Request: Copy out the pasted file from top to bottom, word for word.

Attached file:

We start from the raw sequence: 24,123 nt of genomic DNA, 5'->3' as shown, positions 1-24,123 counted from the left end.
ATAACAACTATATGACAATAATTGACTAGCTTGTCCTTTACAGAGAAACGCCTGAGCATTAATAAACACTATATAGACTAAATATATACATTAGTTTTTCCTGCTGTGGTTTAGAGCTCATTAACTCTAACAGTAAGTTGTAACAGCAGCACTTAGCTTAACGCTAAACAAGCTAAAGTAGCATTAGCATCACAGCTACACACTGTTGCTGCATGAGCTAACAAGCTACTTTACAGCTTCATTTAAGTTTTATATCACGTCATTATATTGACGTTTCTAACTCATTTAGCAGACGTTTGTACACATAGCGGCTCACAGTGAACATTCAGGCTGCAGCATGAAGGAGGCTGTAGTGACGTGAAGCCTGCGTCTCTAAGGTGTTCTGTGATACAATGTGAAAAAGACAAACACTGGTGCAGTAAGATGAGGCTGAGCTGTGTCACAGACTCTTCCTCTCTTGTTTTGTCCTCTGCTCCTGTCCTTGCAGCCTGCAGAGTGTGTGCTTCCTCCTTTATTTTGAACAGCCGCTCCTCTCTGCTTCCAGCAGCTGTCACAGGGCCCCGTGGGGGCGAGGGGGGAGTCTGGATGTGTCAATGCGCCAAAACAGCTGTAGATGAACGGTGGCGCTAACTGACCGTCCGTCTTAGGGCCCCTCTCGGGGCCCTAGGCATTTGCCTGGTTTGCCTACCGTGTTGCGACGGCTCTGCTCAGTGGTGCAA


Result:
We start from the raw sequence: 24,123 nt of genomic DNA, 5'->3' as shown, positions 1-24,123 counted from the left end.
ATAACAACTATATGACAATAATTGACTAGCTTGTCCTTTACAGAGAAACGCCTGAGCATTAATAAACACTATATAGACTAAATATATACATTAGTTTTTCCTGCTGTGGTTTAGAGCTCATTAACTCTAACAGTAAGTTGTAACAGCAGCACTTAGCTTAACGCTAAACAAGCTAAAGTAGCATTAGCATCACAGCTACACACTGTTGCTGCATGAGCTAACAAGCTACTTTACAGCTTCATTTAAGTTTTATATCACGTCATTATATTGACGTTTCTAACTCATTTAGCAGACGTTTGTACACATAGCGGCTCACAGTGAACATTCAGGCTGCAGCATGAAGGAGGCTGTAGTGACGTGAAGCCTGCGTCTCTAAGGTGTTCTGTGATACAATGTGAAAAAGACAAACACTGGTGCAGTAAGATGAGGCTGAGCTGTGTCACAGACTCTTCCTCTCTTGTTTTGTCCTCTGCTCCTGTCCTTGCAGCCTGCAGAGTGTGTGCTTCCTCCTTTATTTTGAACAGCCGCTCCTCTCTGCTTCCAGCAGCTGTCACAGGGCCCCGTGGGGGCGAGGGGGGAGTCTGGATGTGTCAATGCGCCAAAACAGCTGTAGATGAACGGTGGCGCTAACTGACCGTCCGTCTTAGGGCCCCTCTCGGGGCCCTAGGCATTTGCCTGGTTTGCCTACCGTGTTGCGACGGCTCTGCTCAGTGGTGCAA